By -

The NSW Liberal and Nationals Government says it will invest $64.3 million over four years to expand the Child Sexual Offences Evidence Program (CSOEP) across NSW if re-elected. The CSOEP allows children to pre-record their evidence without having to face their alleged abuser in court. It also provides children with an intermediary to support them during police interviews and hearings.

“Child sexual abuse is one of the most heinous crimes, and those children who have already endured the unimaginable should not have to suffer further at the hands of a justice system designed for adults,” said Premier Dominic Perrottet.

The expansion of the program was inspired by Rose and Pippa Milthorpe, two sisters who were abused as children and waived their right to anonymity to share their story.

After a harrowing court experience, Rose and Pippa fronted the ‘Justice Shouldn’t Hurt’ campaign calling for the expansion of CSOEP to make court processes less traumatic for children in sexual abuse cases.

“My experience with the court system was quite traumatic,” said Pippa. “I was under questioning for five days. I couldn’t understand half the language that was used.

“It was very scary, especially as an 11-year-old talking to mature adults that you’ve never met before about something that personal.”

The sisters were five and eight years old when they first reported the abuse to police. They were then forced to wait over two years for a trial.

“Those huge delays are not good for the memory. And then they use that against you to suggest you are a liar or making it up,” said Pippa.

After reading their story, Dominic Perrottet said, “As soon as I read it, [I thought] we’re going to fix this, and we’re going to roll it out so that no other child ever has to go through what Pippa and Rose went through”.

The CSOEP was previously piloted in 2016 in two court locations – the Sydney (Downing Centre) District Court and the Newcastle District Court. In 2018, the government invested $28 million to make the program permanent in both courts.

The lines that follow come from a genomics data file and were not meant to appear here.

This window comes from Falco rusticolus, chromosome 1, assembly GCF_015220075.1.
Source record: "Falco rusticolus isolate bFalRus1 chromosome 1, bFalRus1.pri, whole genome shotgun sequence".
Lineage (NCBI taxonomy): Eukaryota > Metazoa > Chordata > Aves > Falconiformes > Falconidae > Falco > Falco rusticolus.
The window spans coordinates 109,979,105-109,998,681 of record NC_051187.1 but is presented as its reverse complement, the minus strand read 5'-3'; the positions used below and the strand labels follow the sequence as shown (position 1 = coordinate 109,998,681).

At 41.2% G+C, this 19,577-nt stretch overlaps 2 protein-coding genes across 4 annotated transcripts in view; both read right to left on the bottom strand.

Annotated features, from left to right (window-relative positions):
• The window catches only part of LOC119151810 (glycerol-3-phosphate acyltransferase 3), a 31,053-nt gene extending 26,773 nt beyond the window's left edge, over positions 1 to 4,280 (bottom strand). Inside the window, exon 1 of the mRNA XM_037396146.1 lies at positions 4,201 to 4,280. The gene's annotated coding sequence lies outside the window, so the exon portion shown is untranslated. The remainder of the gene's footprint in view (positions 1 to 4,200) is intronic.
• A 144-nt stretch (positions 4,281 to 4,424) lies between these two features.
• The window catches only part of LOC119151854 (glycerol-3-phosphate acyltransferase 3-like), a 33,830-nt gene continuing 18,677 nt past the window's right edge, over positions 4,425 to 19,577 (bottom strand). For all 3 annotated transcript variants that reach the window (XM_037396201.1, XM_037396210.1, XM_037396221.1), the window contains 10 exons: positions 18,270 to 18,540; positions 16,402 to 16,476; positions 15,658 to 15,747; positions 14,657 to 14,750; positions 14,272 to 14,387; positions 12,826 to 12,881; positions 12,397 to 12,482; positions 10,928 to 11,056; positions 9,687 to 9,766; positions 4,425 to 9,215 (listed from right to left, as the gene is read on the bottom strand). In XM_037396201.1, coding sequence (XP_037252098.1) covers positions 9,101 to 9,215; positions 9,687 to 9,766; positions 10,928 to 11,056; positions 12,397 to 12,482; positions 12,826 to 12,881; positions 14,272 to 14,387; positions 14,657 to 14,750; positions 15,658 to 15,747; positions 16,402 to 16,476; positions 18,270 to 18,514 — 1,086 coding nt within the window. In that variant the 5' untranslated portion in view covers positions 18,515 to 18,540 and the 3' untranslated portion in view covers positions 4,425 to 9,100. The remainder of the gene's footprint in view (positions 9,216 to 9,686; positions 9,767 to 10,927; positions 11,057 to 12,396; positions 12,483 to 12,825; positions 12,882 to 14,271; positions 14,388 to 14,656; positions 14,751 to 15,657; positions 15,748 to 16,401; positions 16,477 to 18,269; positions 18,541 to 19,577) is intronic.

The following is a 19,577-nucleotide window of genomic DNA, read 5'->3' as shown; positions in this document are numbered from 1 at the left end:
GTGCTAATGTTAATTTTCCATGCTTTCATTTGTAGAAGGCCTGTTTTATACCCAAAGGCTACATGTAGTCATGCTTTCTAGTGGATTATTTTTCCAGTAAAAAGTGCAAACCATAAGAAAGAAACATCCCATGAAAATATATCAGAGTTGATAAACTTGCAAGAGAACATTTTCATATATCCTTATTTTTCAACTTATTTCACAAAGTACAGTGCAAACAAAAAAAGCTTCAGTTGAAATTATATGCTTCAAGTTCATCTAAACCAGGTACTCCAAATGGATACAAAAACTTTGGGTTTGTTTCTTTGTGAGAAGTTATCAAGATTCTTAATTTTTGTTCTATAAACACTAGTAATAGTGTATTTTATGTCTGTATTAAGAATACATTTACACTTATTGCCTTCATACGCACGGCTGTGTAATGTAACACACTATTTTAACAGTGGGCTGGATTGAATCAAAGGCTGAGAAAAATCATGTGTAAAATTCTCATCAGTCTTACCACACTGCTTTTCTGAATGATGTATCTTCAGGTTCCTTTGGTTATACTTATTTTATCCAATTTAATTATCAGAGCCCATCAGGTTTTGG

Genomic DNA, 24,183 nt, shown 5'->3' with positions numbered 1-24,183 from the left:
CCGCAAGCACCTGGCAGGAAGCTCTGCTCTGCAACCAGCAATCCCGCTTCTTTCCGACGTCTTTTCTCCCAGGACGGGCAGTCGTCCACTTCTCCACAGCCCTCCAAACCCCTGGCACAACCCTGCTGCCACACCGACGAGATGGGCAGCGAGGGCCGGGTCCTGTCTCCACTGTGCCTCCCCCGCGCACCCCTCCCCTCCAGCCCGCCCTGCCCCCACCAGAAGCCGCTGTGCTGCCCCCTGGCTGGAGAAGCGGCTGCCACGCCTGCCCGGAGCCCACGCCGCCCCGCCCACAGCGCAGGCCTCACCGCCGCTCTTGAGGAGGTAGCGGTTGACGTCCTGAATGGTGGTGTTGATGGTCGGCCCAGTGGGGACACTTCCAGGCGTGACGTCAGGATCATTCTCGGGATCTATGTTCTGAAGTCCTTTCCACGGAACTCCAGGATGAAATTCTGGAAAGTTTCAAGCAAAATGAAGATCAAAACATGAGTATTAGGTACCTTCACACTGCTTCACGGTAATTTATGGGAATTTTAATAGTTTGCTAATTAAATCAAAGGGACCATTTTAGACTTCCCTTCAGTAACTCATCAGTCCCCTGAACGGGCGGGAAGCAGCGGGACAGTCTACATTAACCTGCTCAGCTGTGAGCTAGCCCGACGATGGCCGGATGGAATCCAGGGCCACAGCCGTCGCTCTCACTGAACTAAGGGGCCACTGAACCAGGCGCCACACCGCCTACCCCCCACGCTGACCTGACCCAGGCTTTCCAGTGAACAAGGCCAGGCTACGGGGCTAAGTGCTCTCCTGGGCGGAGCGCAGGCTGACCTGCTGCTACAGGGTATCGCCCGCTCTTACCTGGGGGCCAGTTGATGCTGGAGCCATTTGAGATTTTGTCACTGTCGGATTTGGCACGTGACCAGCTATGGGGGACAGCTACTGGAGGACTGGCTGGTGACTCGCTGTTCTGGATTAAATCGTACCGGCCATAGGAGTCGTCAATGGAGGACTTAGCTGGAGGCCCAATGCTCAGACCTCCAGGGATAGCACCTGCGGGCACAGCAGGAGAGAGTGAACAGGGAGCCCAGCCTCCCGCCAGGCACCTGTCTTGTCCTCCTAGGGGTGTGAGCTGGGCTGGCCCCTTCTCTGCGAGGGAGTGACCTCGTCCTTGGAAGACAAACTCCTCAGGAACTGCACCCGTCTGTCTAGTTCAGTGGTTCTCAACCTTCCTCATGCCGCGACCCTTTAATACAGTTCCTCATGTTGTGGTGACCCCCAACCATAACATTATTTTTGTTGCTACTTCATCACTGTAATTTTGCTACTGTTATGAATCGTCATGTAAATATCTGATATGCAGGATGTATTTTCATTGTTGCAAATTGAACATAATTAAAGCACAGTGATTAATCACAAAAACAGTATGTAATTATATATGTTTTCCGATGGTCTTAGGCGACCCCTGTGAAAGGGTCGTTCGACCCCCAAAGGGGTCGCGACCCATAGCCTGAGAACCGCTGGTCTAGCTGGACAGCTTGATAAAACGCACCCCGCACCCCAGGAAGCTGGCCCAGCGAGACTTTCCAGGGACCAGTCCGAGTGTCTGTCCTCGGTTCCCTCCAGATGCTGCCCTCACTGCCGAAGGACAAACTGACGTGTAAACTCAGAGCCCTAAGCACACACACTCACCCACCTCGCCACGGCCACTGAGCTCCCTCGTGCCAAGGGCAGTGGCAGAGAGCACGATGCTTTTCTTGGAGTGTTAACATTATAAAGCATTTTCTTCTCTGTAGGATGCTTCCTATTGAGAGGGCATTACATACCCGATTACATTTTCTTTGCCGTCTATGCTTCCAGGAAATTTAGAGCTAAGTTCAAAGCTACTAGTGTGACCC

Cassandra Banks, President of the Law Society of NSW Cassandra Banks, President of the Law Society of NSW

“The gaps in the practice of children’s advocacy can be seen as part of a larger cycle. Children fall through the cracks because the area is under-resourced”

An independent assessment conducted by the University of NSW revealed that the program received strong support from the participants, reduced stress and led to better-quality evidence from child witnesses.

“Our government led the nation when we piloted this program and now we want to make sure that every child – no matter where they live in our state – can access this support,” said Perrottet.

From 1 July 2023, the program will be rolled out to every district court and police district in NSW. The program is consistent with recommendations made in the final report by the Royal Commission into Institutional Responses to Child Sexual Abuse in 2017.

Attorney General Mark Speakman called NSW “nation-leading” by making the CSOEP permanent and statewide. He said the program is necessary to strengthen the state’s criminal justice response to child sexual abuse.

“Re-traumatising a complainant does not advance justice,” said Speakman.

“We need to do all we can to ensure that children and young people who have been sexually abused are supported through the court experience, so they can begin the process of rebuilding their lives.”

At the Opening of Law Term Dinner on 1 February, President of the Law Society of NSW Cassandra Banks delivered a speech calling for more resources and support for the care and protection system.

“The gaps in the practice of children’s advocacy can be seen as part of a larger cycle. Children fall through the cracks because the area is under-resourced,” said Banks.

“Improving outcomes for children and young people and the importance of legal practitioners within the care and protection system has become a focus of my legal career and is one of my priorities this year.”